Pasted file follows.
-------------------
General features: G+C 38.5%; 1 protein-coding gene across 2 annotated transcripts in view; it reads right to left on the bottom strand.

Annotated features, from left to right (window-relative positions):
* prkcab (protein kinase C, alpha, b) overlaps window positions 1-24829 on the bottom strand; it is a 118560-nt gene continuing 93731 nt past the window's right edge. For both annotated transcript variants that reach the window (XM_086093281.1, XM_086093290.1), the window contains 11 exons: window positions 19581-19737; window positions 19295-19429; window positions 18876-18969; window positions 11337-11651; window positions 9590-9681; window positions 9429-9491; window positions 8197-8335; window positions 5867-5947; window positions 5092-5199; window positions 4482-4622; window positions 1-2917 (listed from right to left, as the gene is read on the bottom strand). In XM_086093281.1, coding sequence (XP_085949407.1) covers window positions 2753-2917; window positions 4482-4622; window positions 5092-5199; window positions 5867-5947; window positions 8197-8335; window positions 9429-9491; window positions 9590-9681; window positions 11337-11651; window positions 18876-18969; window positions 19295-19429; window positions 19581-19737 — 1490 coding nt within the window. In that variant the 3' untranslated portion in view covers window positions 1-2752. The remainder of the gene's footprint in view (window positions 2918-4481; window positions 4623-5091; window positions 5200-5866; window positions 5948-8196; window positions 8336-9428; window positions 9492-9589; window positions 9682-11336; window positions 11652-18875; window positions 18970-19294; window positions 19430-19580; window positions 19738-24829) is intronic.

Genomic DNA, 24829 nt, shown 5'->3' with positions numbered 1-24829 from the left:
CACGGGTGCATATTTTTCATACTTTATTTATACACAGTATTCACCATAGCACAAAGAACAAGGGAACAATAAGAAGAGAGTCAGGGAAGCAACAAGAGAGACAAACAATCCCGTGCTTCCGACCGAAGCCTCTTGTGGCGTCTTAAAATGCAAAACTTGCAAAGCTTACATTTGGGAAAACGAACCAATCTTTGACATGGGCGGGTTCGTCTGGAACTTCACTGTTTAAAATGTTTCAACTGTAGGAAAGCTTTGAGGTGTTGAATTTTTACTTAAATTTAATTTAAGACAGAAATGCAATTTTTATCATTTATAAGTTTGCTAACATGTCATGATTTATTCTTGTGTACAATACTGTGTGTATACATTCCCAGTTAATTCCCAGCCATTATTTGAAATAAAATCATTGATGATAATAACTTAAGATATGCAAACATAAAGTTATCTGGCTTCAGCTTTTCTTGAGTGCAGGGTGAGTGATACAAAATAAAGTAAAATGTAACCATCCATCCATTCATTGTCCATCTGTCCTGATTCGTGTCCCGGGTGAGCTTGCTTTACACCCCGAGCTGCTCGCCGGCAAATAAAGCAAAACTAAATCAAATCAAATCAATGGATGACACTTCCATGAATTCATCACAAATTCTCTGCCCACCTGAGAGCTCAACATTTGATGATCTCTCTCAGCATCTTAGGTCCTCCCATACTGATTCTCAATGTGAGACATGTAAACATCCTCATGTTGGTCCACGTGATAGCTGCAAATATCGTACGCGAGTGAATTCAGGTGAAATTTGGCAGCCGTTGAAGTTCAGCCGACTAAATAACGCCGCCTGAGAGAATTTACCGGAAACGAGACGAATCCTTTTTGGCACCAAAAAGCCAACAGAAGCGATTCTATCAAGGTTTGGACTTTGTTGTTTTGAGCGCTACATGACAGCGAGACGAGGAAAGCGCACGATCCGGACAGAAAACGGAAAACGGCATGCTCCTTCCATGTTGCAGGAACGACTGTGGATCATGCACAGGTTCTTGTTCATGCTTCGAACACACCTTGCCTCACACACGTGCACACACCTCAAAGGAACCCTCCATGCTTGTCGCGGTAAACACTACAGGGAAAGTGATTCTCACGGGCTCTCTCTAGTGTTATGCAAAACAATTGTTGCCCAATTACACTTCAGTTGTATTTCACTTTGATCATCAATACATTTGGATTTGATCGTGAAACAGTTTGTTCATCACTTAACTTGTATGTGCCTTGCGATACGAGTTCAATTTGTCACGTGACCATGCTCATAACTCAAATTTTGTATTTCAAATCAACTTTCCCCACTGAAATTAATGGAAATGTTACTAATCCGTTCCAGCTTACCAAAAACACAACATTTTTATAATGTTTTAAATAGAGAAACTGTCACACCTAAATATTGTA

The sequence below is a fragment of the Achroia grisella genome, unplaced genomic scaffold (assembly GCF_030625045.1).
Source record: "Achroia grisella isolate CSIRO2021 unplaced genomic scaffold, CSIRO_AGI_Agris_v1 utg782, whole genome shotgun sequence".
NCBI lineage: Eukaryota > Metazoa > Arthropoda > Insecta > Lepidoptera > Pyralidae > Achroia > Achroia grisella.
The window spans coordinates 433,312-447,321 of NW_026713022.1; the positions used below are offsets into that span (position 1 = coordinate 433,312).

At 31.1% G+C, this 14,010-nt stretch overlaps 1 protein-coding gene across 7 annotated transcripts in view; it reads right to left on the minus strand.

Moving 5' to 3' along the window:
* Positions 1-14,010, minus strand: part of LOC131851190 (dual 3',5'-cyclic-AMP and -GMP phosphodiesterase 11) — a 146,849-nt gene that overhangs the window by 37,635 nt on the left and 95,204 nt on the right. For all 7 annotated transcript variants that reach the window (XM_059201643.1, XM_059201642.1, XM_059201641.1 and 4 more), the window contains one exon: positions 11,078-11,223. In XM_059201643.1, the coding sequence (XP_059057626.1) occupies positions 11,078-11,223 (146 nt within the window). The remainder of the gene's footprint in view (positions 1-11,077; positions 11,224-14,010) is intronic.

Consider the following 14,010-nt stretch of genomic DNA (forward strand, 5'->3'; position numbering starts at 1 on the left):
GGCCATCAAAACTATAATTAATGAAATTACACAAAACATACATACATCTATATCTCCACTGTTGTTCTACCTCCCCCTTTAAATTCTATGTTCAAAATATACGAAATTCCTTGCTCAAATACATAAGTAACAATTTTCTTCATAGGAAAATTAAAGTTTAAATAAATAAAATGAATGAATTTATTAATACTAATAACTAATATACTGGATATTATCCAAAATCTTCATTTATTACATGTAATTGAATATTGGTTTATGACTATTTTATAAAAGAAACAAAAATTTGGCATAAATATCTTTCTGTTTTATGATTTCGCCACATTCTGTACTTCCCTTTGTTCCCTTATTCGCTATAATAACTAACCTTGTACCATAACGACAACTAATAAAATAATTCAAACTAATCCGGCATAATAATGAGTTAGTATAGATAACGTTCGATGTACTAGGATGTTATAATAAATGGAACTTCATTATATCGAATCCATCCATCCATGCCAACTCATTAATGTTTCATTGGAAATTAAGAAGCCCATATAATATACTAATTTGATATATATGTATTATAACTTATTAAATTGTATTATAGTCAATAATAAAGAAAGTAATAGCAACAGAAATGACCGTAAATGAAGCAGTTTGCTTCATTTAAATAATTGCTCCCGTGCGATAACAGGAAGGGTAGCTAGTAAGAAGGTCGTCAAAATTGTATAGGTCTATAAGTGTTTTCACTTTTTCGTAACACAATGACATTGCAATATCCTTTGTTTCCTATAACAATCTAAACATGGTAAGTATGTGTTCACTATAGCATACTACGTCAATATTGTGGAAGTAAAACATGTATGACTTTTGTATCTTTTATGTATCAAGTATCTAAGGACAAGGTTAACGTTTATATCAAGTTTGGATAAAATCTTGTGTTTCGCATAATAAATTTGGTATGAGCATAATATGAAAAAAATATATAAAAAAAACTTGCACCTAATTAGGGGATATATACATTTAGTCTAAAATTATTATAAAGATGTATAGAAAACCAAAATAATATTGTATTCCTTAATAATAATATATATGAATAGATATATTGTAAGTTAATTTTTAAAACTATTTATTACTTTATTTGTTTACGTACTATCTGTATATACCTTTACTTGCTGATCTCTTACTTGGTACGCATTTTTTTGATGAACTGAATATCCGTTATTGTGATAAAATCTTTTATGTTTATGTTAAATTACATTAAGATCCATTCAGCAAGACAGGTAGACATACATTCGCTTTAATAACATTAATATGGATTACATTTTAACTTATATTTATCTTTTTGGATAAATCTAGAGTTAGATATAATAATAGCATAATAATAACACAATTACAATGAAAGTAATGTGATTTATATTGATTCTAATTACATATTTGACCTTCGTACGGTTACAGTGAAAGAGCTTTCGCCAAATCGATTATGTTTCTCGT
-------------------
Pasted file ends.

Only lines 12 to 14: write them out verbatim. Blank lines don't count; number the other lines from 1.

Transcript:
* Positions 1-14,010, minus strand: part of LOC131851190 (dual 3',5'-cyclic-AMP and -GMP phosphodiesterase 11) — a 146,849-nt gene that overhangs the window by 37,635 nt on the left and 95,204 nt on the right. For all 7 annotated transcript variants that reach the window (XM_059201643.1, XM_059201642.1, XM_059201641.1 and 4 more), the window contains one exon: positions 11,078-11,223. In XM_059201643.1, the coding sequence (XP_059057626.1) occupies positions 11,078-11,223 (146 nt within the window). The remainder of the gene's footprint in view (positions 1-11,077; positions 11,224-14,010) is intronic.

Consider the following 14,010-nt stretch of genomic DNA (forward strand, 5'->3'; position numbering starts at 1 on the left):
GGCCATCAAAACTATAATTAATGAAATTACACAAAACATACATACATCTATATCTCCACTGTTGTTCTACCTCCCCCTTTAAATTCTATGTTCAAAATATACGAAATTCCTTGCTCAAATACATAAGTAACAATTTTCTTCATAGGAAAATTAAAGTTTAAATAAATAAAATGAATGAATTTATTAATACTAATAACTAATATACTGGATATTATCCAAAATCTTCATTTATTACATGTAATTGAATATTGGTTTATGACTATTTTATAAAAGAAACAAAAATTTGGCATAAATATCTTTCTGTTTTATGATTTCGCCACATTCTGTACTTCCCTTTGTTCCCTTATTCGCTATAATAACTAACCTTGTACCATAACGACAACTAATAAAATAATTCAAACTAATCCGGCATAATAATGAGTTAGTATAGATAACGTTCGATGTACTAGGATGTTATAATAAATGGAACTTCATTATATCGAATCCATCCATCCATGCCAACTCATTAATGTTTCATTGGAAATTAAGAAGCCCATATAATATACTAATTTGATATATATGTATTATAACTTATTAAATTGTATTATAGTCAATAATAAAGAAAGTAATAGCAACAGAAATGACCGTAAATGAAGCAGTTTGCTTCATTTAAATAATTGCTCCCGTGCGATAACAGGAAGGGTAGCTAGTAAGAAGGTCGTCAAAATTGTATAGGTCTATAAGTGTTTTCACTTTTTCGTAACACAATGACATTGCAATATCCTTTGTTTCCTATAACAATCTAAACATGGTAAGTATGTGTTCACTATAGCATACTACGTCAATATTGTGGAAGTAAAACATGTATGACTTTTGTATCTTTTATGTATCAAGTATCTAAGGACAAGGTTAACGTTTATATCAAGTTTGGATAAAATCTTGTGTTTCGCATAATAAATTTGGTATGAGCATAATATGAAAAAAATATATAAAAAAAACTTGCACCTAATTAGGGGATATATACATTTAGTCTAAAATTATTATAAAGATGTATAGAAAACCAAAATAATATTGTATTCCTTAATAATAATATATATGAATAGATATATTGTAAGTTAATTTTTAAAACTATTTATTACTTTATTTGTTTACGTACTATCTGTATATACCTTTACTTGCTGATCTCTTACTTGGTACGCATTTTTTTGATGAACTGAATATCCGTTATTGTGATAAAATCTTTTATGTTTATGTTAAATTACATTAAGATCCATTCAGCAAGACAGGTAGACATACATTCGCTTTAATAACATTAATATGGATTACATTTTAACTTATATTTATCTTTTTGGATAAATCTAGAGTTAGATATAATAATAGCATAATAATAACACAATTACAATGAAAGTAATGTGATTTATATTGATTCTAATTACATATTTGACCTTCGTACGGTTACAGTGAAAGAGCTTTCGCCAAATCGATTATGTTTCTCGT